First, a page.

The U.S. Food and Drug Administration has just approved a new drug, and Repatha is now on the market against cholesterol, to battle the more complicated cases where statins or other therapies do not work. It comes as additional medicine that will help patients lower their cholesterol levels, commonly high due to hereditary conditions.
Developed by Amgen, evolocumba (or known by its brand name, Repatha) will now be available on the market for patients with a history of heart attacks or strokes, unable to trim down the high levels of their cholesterol to a safe and healthy amount.
According to John Jenkins, the director of Center for Drug Evaluation and Research, the new drug will effectively become a solution for those with unsafe levels of LDL cholesterol, to be used along with a diet and other therapies for the condition.
Its targeted audience are patients with heterozygous familial hypercholesterolemia (HeFH) or atherosclerotic CVD, and the more precise, homozygous familial hypercholesterolemia (HoFH), approved for those who simultaneously suffer from high cholesterol and heart disease or have a history of coronary issues.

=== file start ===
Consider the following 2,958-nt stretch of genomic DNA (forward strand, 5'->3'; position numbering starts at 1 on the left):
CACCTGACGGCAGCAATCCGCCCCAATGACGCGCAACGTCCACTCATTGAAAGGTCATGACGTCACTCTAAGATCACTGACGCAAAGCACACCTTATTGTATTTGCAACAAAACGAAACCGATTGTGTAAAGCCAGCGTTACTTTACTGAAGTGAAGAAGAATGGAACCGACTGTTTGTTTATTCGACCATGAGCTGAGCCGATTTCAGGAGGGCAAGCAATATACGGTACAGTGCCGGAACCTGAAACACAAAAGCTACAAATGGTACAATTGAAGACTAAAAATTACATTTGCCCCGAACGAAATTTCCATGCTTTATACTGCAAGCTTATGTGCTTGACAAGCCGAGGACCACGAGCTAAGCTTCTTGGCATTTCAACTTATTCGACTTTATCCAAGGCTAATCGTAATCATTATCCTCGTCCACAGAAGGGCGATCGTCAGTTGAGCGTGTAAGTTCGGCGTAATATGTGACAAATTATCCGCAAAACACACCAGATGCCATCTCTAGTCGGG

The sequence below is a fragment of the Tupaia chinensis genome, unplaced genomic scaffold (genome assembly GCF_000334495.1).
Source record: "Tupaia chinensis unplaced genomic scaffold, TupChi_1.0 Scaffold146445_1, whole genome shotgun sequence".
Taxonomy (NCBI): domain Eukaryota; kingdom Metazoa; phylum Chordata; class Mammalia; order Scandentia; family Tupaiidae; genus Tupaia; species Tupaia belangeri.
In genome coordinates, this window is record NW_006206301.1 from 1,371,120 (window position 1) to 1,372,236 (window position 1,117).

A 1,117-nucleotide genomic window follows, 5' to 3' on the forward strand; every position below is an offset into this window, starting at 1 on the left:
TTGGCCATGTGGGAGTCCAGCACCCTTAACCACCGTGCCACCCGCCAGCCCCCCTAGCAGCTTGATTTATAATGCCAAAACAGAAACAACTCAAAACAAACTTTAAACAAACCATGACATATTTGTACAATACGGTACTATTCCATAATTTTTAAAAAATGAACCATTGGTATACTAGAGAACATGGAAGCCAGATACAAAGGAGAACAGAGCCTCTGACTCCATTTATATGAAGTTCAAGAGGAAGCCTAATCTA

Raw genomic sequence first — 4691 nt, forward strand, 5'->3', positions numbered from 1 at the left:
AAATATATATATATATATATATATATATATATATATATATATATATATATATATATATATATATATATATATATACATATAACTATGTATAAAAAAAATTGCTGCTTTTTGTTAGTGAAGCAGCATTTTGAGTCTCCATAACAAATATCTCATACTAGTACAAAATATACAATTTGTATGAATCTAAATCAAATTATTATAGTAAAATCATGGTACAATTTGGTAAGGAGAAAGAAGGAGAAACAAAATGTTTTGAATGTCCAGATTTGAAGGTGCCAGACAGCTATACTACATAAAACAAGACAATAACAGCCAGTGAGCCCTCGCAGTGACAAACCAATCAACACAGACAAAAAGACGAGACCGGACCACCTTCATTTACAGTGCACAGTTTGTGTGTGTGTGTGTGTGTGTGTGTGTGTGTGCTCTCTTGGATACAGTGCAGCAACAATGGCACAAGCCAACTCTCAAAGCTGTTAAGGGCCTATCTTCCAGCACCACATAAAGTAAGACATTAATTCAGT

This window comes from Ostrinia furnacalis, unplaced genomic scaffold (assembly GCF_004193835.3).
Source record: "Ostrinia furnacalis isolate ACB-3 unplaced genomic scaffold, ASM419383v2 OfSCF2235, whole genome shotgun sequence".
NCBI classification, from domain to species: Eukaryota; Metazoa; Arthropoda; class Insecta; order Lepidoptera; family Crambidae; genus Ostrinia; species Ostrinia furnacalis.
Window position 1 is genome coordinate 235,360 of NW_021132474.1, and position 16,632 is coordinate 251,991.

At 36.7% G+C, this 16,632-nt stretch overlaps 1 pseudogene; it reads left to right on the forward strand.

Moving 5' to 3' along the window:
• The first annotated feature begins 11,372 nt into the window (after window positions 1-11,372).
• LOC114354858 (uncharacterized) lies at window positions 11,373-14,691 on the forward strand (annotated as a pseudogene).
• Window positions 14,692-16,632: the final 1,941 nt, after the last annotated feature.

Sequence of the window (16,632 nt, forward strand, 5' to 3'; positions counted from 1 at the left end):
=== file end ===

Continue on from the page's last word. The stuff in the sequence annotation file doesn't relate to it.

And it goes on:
Patients in clinical trials have shown an improvement in their LDL levels by 54% to 77%, and some had even seen the numbers fall beneath 10%, which an excellent achievement, especially for those who also have other pre-existing health problems that prohibits them from using the more traditional or older drugs.
While the results are quite astounding, the price is very steep, and Amgen has stated that they will work with doctors and customers in order to come up with “innovative pricing programs”. The current cost of Repatha stands at a whopping $14,100 per year of twice a week injections.
Due to the exorbitant price, health professionals and pharmacies might be asked to exhaust all other options before recommending the more costly option, and certainly perform tests to be certain that no other drug might benefit the patient more. It’s the consequence of such a high price tag that most afflicted will unfortunately not be able to afford.
It puts the question on a long-standing debate of the FDA approving drugs without finding a reasonable pricing for it to hit the markets first. It has been proposed several times in the past that they evaluate the cost and perhaps negotiate the numbers lower before allowing companies to produce and develop new medicine.
However, it’s the right to every company to decide the value of their product, though the cost of staying healthy is growing each year.
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